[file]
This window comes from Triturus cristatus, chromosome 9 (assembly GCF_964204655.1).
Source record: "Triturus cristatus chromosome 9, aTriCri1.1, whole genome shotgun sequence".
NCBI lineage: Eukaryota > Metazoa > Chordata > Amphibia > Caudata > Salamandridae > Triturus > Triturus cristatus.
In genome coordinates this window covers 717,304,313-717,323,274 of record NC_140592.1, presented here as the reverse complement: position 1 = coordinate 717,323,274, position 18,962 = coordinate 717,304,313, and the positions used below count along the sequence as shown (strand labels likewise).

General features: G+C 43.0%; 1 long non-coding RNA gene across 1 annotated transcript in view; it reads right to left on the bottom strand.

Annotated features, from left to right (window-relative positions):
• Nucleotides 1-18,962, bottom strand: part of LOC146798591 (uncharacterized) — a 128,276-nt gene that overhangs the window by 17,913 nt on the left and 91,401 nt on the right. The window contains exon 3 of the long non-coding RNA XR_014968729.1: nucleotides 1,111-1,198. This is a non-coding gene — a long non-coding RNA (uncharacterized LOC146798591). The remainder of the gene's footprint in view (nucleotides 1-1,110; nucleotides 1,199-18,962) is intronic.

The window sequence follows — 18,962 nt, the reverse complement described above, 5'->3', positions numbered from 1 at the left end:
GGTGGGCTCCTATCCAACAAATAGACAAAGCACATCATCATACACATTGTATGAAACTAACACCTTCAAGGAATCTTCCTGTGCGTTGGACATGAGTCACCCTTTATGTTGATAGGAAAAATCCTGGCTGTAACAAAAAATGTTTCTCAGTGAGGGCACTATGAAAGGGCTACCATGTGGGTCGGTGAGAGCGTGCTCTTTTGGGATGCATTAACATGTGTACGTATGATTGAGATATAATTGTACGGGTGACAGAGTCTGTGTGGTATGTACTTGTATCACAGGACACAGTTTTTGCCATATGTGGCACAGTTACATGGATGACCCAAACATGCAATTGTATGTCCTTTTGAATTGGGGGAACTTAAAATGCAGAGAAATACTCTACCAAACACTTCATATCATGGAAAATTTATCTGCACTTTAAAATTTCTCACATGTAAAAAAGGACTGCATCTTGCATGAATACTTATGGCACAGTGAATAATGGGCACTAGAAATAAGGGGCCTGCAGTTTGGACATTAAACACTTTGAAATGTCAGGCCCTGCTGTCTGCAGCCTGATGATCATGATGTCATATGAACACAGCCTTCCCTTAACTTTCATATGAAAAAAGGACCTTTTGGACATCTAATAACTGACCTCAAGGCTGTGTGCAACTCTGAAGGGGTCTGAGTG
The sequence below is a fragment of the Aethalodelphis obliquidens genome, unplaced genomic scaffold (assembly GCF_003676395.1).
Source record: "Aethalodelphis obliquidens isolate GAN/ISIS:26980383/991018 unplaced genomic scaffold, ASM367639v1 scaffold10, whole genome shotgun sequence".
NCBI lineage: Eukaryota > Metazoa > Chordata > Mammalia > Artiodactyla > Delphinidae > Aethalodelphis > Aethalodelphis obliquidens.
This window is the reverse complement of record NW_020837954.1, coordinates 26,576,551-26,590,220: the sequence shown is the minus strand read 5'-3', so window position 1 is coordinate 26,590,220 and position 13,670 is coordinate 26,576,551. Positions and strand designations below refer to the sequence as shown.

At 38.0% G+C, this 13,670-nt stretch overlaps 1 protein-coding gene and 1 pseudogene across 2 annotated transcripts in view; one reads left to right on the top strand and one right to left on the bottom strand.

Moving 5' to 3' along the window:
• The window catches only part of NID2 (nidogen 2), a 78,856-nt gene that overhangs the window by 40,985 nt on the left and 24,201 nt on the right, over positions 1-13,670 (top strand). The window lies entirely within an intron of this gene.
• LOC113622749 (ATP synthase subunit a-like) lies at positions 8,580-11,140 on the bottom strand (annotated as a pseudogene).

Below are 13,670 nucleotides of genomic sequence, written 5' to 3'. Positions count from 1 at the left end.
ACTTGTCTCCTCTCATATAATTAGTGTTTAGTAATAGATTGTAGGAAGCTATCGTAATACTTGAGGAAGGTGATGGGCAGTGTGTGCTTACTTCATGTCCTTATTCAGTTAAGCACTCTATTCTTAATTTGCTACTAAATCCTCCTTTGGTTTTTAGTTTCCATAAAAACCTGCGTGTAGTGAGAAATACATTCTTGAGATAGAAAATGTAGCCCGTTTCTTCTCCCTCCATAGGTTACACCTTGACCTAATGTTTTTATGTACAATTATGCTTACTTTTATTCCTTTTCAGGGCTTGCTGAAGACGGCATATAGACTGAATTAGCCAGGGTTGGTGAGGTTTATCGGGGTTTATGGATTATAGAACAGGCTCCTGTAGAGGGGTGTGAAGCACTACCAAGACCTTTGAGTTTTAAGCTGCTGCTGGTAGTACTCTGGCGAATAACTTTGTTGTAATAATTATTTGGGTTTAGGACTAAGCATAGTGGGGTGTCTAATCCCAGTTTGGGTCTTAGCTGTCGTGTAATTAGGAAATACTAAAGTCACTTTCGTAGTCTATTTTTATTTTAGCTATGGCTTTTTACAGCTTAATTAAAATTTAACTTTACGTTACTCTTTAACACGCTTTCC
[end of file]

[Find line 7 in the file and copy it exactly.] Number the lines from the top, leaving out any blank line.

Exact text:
• Nucleotides 1-18,962, bottom strand: part of LOC146798591 (uncharacterized) — a 128,276-nt gene that overhangs the window by 17,913 nt on the left and 91,401 nt on the right. The window contains exon 3 of the long non-coding RNA XR_014968729.1: nucleotides 1,111-1,198. This is a non-coding gene — a long non-coding RNA (uncharacterized LOC146798591). The remainder of the gene's footprint in view (nucleotides 1-1,110; nucleotides 1,199-18,962) is intronic.